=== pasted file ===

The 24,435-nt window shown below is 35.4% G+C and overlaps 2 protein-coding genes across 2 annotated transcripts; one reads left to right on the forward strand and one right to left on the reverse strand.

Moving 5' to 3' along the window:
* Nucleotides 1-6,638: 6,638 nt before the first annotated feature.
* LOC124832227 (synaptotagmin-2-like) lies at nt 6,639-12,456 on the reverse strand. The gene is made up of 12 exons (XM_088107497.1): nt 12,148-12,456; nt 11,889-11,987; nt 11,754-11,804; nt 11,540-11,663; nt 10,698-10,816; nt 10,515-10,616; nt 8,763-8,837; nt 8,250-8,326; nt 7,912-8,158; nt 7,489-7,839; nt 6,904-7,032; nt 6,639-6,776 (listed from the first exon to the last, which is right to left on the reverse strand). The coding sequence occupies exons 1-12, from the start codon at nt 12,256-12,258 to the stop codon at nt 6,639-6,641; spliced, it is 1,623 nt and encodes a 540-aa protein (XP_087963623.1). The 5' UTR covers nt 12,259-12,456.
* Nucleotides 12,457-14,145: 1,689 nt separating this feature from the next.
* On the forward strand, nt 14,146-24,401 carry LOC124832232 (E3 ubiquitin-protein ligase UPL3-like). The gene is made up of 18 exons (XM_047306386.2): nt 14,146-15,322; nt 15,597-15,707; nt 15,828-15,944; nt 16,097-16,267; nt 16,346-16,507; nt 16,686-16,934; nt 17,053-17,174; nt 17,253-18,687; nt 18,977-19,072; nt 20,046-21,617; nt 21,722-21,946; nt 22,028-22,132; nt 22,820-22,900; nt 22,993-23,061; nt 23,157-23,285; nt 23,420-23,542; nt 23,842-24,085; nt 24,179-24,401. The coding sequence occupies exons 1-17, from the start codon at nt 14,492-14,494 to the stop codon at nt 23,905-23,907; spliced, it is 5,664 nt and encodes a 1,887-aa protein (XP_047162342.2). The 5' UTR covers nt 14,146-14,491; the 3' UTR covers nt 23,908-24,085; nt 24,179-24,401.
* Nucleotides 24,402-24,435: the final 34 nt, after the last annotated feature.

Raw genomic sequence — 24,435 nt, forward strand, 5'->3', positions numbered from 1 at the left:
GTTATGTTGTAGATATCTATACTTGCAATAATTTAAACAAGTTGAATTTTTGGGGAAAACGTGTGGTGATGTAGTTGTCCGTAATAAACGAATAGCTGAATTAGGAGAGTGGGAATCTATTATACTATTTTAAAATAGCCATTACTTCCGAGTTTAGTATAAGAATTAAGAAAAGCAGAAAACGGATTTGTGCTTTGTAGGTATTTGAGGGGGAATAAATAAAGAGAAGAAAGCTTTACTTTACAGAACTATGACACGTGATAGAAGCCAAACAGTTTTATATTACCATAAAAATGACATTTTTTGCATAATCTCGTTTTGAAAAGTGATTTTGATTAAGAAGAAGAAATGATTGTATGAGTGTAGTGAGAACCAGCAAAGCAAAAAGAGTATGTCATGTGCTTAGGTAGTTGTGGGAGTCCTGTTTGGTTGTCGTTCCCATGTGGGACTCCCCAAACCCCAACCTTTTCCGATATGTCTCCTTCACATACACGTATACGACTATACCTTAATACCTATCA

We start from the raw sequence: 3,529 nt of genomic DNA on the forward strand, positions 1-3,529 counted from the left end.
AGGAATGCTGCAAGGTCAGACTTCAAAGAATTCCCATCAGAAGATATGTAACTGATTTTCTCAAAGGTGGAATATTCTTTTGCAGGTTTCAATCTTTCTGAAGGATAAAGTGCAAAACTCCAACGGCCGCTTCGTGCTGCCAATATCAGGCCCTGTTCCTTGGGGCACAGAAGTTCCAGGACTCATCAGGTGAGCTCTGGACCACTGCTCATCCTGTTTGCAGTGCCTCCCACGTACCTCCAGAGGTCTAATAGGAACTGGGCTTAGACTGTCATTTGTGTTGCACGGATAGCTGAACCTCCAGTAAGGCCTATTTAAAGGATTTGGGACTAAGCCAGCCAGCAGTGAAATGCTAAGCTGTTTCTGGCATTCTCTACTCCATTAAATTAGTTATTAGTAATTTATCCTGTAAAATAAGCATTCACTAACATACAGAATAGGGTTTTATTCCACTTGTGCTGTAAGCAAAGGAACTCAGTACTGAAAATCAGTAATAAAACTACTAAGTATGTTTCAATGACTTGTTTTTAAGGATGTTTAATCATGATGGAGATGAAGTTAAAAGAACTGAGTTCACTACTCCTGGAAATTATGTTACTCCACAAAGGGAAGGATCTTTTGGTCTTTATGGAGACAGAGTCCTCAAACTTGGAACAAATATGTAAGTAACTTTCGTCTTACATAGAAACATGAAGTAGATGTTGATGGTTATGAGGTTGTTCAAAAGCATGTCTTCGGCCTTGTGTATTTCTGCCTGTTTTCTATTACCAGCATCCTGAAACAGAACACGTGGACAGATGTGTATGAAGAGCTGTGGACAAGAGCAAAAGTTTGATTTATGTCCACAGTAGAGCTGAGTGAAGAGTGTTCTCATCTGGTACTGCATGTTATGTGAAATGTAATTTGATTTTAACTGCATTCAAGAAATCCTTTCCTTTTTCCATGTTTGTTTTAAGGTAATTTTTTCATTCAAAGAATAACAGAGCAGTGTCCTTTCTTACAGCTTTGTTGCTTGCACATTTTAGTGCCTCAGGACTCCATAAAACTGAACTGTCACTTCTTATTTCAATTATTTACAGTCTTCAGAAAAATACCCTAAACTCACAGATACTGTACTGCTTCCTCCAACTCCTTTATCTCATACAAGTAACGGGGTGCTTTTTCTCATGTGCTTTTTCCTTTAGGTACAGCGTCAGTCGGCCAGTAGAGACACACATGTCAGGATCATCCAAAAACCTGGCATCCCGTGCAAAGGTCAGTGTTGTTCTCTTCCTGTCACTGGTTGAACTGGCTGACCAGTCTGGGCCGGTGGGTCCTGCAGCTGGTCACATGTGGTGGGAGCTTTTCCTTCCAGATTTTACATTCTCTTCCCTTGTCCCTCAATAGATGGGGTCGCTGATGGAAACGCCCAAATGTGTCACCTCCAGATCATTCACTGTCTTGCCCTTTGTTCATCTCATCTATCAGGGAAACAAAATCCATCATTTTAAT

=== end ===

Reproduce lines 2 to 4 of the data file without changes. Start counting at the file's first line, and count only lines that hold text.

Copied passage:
Moving 5' to 3' along the window:
* Nucleotides 1-6,638: 6,638 nt before the first annotated feature.
* LOC124832227 (synaptotagmin-2-like) lies at nt 6,639-12,456 on the reverse strand. The gene is made up of 12 exons (XM_088107497.1): nt 12,148-12,456; nt 11,889-11,987; nt 11,754-11,804; nt 11,540-11,663; nt 10,698-10,816; nt 10,515-10,616; nt 8,763-8,837; nt 8,250-8,326; nt 7,912-8,158; nt 7,489-7,839; nt 6,904-7,032; nt 6,639-6,776 (listed from the first exon to the last, which is right to left on the reverse strand). The coding sequence occupies exons 1-12, from the start codon at nt 12,256-12,258 to the stop codon at nt 6,639-6,641; spliced, it is 1,623 nt and encodes a 540-aa protein (XP_087963623.1). The 5' UTR covers nt 12,259-12,456.